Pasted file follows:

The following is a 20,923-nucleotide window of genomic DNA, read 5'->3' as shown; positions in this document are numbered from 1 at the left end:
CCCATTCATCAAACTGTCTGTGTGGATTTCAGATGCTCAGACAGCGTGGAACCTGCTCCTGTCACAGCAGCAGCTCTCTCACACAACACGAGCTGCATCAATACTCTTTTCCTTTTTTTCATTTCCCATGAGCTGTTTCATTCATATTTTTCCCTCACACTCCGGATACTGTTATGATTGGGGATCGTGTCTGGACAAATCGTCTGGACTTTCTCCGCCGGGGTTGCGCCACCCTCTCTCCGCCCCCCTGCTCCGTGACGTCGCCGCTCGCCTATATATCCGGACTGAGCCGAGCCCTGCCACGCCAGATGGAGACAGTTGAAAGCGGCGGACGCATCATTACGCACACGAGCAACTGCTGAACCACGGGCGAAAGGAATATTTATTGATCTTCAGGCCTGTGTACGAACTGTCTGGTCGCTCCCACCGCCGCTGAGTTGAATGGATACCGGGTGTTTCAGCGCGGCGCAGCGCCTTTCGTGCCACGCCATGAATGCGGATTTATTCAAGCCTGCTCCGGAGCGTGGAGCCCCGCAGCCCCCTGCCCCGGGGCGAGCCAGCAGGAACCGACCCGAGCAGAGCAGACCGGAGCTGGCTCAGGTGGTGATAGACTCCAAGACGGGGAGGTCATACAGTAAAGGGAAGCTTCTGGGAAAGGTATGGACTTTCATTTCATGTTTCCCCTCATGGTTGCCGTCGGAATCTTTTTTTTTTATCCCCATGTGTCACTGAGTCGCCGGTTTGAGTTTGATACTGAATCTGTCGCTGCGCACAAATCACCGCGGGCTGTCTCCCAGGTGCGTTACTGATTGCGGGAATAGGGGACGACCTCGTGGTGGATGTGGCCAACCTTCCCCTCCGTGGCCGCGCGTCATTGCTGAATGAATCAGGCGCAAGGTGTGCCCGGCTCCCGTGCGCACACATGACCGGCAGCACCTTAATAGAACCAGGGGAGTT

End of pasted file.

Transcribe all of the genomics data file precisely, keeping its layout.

The following is a 20,923-nucleotide window of genomic DNA, read 5'->3' as shown; positions in this document are numbered from 1 at the left end:
CCCATTCATCAAACTGTCTGTGTGGATTTCAGATGCTCAGACAGCGTGGAACCTGCTCCTGTCACAGCAGCAGCTCTCTCACACAACACGAGCTGCATCAATACTCTTTTCCTTTTTTTCATTTCCCATGAGCTGTTTCATTCATATTTTTCCCTCACACTCCGGATACTGTTATGATTGGGGATCGTGTCTGGACAAATCGTCTGGACTTTCTCCGCCGGGGTTGCGCCACCCTCTCTCCGCCCCCCTGCTCCGTGACGTCGCCGCTCGCCTATATATCCGGACTGAGCCGAGCCCTGCCACGCCAGATGGAGACAGTTGAAAGCGGCGGACGCATCATTACGCACACGAGCAACTGCTGAACCACGGGCGAAAGGAATATTTATTGATCTTCAGGCCTGTGTACGAACTGTCTGGTCGCTCCCACCGCCGCTGAGTTGAATGGATACCGGGTGTTTCAGCGCGGCGCAGCGCCTTTCGTGCCACGCCATGAATGCGGATTTATTCAAGCCTGCTCCGGAGCGTGGAGCCCCGCAGCCCCCTGCCCCGGGGCGAGCCAGCAGGAACCGACCCGAGCAGAGCAGACCGGAGCTGGCTCAGGTGGTGATAGACTCCAAGACGGGGAGGTCATACAGTAAAGGGAAGCTTCTGGGAAAGGTATGGACTTTCATTTCATGTTTCCCCTCATGGTTGCCGTCGGAATCTTTTTTTTTTATCCCCATGTGTCACTGAGTCGCCGGTTTGAGTTTGATACTGAATCTGTCGCTGCGCACAAATCACCGCGGGCTGTCTCCCAGGTGCGTTACTGATTGCGGGAATAGGGGACGACCTCGTGGTGGATGTGGCCAACCTTCCCCTCCGTGGCCGCGCGTCATTGCTGAATGAATCAGGCGCAAGGTGTGCCCGGCTCCCGTGCGCACACATGACCGGCAGCACCTTAATAGAACCAGGGGAGTT